The Realization of Nirvana - Buddhism, Philosophy, and Khmer Literature


Buddhism, Philosophy, and Khmer Literature

The teachings of the Buddha are aimed solely at liberating sentient beings from suffering. The Basic Teachings of Buddha which are core to Buddhism are: The Three Universal Truths; The Four Noble Truths; and The Noble Eightfold Path.

Post Top Ad

Post Top Ad

Tuesday, June 18, 2019

The Realization of Nirvana

The Realization of Nirvana

King Milinda said: 'In the world one can see things produced of kamma. Things produced from a cause, things produced by nature. Tell me, what in the world is not born of kamma, or a cause, or of nature?'
'There are two such things, space and Nirvana.'
'Do not, Nāgasena, corrupt the Jina's words, do not answer the question ignorantly!' 'What did I say, your majesty, that you speak thus to me?'
'What you said about space not being born of kamma, or from a cause, or from nature, that was correct. But with many hundreds of arguments has the Lord proclaimed to his disciples the way to the realization of Nirvana-and then you say that Nirvana is not born of a cause!'
'It is true that the lord has with many hundreds of arguments proclaimed to his disciples the way to the realization of Nirvana; but that does not mean that he has spoken of a cause for the production of Nirvana.'
'Here, Nāgasena, we do indeed enter from darkness into greater darkness, from a jungle into a deeper jungle, from a thicket into a denser thicket, inasmuch as we are given a cause for the realization of Nirvana, but no cause for the production of that same dharma (i.e.. Nirvana). If there is a cause for the realization of Nirvana, we would also expect one for its production. If there is a son's father, one would for that reason also expect the father to have had a father; if there is a pupil's teacher, one would for that reason also expect the teacher to have had a teacher; if there is a seed for a sprout, one would for that reason also expect the seed to have had a seed. Just so, if there is cause for the realization of Nirvana, one would for that reason also expect a cause for its production. If a tree or creeper has a top, then for that reason it must also have a middle and a root. Just so, if there is a cause for the realization of Nirvana, one would for that reason also expect a cause for its production.'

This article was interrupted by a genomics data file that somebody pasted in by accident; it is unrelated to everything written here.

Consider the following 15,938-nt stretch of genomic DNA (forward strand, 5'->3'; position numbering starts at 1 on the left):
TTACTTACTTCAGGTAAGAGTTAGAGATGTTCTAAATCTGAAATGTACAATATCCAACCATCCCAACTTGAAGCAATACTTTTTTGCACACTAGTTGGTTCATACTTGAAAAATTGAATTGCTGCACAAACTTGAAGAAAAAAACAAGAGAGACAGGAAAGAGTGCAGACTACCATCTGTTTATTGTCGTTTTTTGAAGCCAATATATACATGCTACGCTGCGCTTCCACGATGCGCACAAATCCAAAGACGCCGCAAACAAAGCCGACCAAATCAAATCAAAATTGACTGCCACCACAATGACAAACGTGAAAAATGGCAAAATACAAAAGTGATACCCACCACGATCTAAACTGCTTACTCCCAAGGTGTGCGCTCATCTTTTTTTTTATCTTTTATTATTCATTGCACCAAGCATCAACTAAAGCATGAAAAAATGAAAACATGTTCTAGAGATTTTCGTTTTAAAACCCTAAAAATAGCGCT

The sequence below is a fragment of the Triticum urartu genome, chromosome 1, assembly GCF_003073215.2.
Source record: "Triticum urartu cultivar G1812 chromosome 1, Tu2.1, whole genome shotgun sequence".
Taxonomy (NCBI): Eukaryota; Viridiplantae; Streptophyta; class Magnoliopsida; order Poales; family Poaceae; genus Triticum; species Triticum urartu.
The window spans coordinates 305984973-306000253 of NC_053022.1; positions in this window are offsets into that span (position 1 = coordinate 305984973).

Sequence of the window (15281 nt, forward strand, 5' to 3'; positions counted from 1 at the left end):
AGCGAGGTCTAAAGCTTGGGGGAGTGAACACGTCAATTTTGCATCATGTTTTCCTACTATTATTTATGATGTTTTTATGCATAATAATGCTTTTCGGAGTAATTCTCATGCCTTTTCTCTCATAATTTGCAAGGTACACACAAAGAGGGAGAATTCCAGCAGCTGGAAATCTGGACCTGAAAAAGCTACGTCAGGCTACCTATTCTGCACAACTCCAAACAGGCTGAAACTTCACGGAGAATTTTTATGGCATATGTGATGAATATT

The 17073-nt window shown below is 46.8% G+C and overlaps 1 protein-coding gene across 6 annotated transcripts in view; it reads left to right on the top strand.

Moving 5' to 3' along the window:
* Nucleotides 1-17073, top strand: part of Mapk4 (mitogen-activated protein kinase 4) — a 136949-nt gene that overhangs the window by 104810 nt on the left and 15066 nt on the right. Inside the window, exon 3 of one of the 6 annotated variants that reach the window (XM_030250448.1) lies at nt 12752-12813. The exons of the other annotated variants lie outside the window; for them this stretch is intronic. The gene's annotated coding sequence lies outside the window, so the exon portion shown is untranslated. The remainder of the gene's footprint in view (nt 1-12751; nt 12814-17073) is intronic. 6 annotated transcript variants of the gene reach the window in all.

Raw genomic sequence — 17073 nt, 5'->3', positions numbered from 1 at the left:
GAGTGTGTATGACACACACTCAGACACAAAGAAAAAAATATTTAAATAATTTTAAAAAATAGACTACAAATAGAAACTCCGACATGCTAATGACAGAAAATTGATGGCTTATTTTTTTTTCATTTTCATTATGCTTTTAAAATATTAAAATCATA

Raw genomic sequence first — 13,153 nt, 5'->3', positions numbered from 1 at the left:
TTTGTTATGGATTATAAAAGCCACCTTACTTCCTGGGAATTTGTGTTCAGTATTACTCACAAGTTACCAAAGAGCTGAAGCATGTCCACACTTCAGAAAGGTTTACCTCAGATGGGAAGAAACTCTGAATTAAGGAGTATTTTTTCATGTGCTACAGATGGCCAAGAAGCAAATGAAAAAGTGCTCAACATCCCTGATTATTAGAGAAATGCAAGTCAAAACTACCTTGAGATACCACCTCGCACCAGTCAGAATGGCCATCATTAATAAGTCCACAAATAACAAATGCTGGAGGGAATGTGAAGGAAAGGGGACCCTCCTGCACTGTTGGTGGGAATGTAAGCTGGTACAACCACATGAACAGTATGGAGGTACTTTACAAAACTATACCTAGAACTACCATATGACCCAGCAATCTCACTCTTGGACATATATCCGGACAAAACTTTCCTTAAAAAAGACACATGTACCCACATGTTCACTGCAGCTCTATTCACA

'Nirvana, O king, is not something that should be produced. That is why no cause for its production has been proclaimed.'
          'Please, Nāgasena, give me a reason, convince me by an argument, so that I can understand this point!'
          'Well then, O king, attend carefully, listen closely, and I will tell you the reason for this. Could a man with his natural strength go up from here to the Himalaya mountains?' 'Yes, he could.'
But could that man with his natural Strength bring the Himalaya Mountains here?' 'No, he could not.'
'Just so it is possible to point out the way to the realization of Nirvana, but impossible to show a cause for its production. Could a man, who with his natural strength has crossed in a boat over the great ocean, get to the farther shore?'
          'Yes, he could.'
          'But could that man with his natural strength bring the farther shore of the great ocean he-e` 'No, he could not.'
          Just so one can point out the way to the realization of Nirvana, but one cannot show a cause for its production. And what is the reason for that? Because that dharma, Nirvana, is unconditioned.' 'Is then, Nāgasena, Nirvana, unconditioned?'
'So it is. O king, unconditioned is Nirvana, not made by anything. Of Nirvana one cannot say that it is produced, or unproduced, or that it should be produced: that it is past, or future, or present: or that one can become aware of it by the eye, or the ear, or the nose, or the tongue, or the body.'
          'In that case, Nāgasena, you indicate Nirvana as a dharma which is not, and Nirvana does not exist.